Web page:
By: Shannon Ralph
My children have always been masters of traditional mind games. I am sure all of you parents out there know what I mean. Pitting one mom against the other (i.e. “Can I have a cookie?” “What did your other mom say?” “Ummm….I don’t know…”); Asking for one thing when they really want another (i.e. “Mom, can I have a new Xbox 360?” “No, it’s too expensive.” “Okay, how about a new comic book instead?”); Plotting to have their sibling take the blame for their wrongdoing (i.e. “Yes, I was climbing on top of the kitchen table, but I saw Sophie doing it once, so she is ultimately to blame.”); Pretending to be ignorant of the house rules in a thinly-veiled attempt to tattletale on their siblings (i.e. “Are we allowed to eat cereal out of the box while jumping up and down on our beds?” “Ummm….absolutely not.” “Okay. Just wondering.”); Circumventing rules (i.e. “I haven’t played my Wii time yet.” “You played for an hour this morning.” “I was helping Nicholas. That was HIS Wii time, not mine.”); Negotiating the non-negotiable (i.e. “I will clean my room if you give me a dollar, mom.” “No, you will clean your room because it is your room.”).
It’s enough to make any relatively sane parent turn to boxed wine and cheesecake for mere survival.
Lately, my two sons have added a new mind game to their arsenal. A sixteen-hundred-year-old mind game. A mind game that incorporates their finely tuned strategic talents. Their well-practiced skills of deception and circumvention. My boys have begun playing chess. Yes, chess.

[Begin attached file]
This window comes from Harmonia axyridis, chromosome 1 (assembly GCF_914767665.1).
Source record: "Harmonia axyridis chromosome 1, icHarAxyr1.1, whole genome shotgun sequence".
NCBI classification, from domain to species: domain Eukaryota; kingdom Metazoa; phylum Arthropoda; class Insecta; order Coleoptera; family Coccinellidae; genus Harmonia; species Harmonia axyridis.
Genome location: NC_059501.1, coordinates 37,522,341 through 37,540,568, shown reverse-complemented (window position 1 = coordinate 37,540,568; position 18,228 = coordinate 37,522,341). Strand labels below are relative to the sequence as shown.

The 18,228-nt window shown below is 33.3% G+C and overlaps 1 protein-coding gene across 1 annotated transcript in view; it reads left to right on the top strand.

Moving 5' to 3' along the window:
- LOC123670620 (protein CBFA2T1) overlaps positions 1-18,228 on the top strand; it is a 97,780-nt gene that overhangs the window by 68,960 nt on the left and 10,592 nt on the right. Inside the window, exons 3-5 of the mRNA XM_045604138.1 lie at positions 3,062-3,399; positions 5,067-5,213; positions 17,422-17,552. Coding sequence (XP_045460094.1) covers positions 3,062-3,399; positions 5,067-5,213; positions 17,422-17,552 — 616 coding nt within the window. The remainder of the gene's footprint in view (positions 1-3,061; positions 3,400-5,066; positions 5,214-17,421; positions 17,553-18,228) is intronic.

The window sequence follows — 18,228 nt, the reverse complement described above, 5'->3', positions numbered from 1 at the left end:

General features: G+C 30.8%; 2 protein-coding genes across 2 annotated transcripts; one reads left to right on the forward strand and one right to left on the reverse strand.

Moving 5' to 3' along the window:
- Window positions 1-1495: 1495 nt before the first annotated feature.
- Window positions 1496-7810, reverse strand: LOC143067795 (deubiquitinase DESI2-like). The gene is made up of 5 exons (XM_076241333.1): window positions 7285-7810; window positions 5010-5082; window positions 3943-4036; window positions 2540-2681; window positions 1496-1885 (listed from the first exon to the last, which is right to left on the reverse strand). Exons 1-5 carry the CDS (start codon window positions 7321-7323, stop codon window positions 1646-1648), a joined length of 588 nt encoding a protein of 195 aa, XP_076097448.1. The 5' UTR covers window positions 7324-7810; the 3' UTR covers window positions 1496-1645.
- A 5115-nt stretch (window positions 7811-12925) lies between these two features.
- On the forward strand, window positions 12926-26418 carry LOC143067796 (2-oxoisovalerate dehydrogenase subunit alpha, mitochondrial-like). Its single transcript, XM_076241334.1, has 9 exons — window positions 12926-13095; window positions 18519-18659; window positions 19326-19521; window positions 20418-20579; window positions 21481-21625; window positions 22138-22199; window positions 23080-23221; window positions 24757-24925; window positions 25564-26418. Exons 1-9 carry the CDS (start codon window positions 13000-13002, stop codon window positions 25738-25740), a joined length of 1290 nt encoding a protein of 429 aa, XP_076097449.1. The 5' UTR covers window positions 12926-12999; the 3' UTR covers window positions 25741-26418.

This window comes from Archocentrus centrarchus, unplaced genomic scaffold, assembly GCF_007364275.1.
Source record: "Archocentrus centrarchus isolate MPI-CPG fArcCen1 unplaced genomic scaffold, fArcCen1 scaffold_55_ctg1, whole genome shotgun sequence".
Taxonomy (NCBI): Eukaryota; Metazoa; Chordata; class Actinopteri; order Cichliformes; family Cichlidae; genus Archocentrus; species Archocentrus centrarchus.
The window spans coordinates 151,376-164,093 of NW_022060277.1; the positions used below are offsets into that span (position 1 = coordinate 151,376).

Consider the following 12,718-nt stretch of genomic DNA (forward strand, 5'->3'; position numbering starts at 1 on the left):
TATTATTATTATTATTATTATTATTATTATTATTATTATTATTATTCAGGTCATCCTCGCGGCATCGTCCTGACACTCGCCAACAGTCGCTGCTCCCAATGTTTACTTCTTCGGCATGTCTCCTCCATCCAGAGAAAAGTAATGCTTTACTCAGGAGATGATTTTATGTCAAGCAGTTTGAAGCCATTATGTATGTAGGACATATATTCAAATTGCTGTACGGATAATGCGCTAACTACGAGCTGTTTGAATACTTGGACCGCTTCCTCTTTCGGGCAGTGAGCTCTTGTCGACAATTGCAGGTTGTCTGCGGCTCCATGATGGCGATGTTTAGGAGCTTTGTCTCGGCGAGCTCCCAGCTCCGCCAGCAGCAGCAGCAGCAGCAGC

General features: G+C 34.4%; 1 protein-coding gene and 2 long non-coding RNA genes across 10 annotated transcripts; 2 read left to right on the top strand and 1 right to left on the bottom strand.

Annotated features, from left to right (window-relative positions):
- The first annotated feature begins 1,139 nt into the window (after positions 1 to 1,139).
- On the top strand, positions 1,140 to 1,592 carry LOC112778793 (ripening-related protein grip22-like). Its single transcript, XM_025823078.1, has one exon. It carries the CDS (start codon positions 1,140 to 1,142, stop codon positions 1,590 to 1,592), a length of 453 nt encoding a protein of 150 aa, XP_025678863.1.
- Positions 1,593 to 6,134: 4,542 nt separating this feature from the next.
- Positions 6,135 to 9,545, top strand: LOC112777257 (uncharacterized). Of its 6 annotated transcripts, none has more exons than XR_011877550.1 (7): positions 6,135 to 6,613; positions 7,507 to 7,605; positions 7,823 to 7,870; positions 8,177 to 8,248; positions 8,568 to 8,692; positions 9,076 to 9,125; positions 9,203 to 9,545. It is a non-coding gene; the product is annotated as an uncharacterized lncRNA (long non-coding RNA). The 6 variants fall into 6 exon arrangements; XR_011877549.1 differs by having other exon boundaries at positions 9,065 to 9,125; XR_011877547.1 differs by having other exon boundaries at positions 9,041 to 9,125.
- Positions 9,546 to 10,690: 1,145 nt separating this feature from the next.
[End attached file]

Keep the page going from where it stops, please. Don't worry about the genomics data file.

I do not pretend to be an expert chess player. As a matter of fact, I had not played in years when my sons decided to take up the game. My baby brother taught me to play decades ago, but my experience with chess is sketchy, at best. I did, however, jump at the chance to play with my sons. It is something—unlike Bionicles and Pokemon and Mario—they are interested in that does not bore me into a catatonic state. I actually enjoy playing chess. Who knew? So I have started playing with both Lucas and Nicholas almost every day.
So, here is my pathetic confession: They are both better chess players than I am. Nicholas—six-year-old Nicholas— managed to take my queen in a total of three moves yesterday. THREE MOVES. In my defense, I was watching television at the same time I was playing chess with him. And I was not playing my best game. I was playing as if I were playing with your average run of the mill six-year-old and not the next Garry Kasparov (yes, I Googled famous chess players because not a single one came to my mind). I always knew Nicholas was intelligent. But the speed at which he picked up the game of chess has amazed me. His little brain is strategizing and planning and learning. It’s a wonder, really, that he came from my body. That he shares my DNA.
These uber intelligent boys are wreaking havoc on my self-esteem. At least I have my partner, Ruanita, and Nicholas’ twin sister, Sophie (who prefers kitties and glitter and pretty painted toenails to chess, reading, writing, and other scholarly pursuits) with whom to commiserate. And the intellectually sub-par females in my household outnumber the freakishly intelligent males two to one if you count my half-baked dog. So all is well, I suppose.
I do, however, need to polish up on my chess skills. No self-respecting modern woman—even one who does not know the name of a single accomplished chess player—should lose a game of strategy to her six-year-old son. Anarchy will certainly ensue should my son become more strategic than I. My planning skills and ability to sniff out a trap must stay sharper than those of my children. Parenthood is a war, and I am losing more battles than I am winning these days. I will take a victory anywhere I can get it.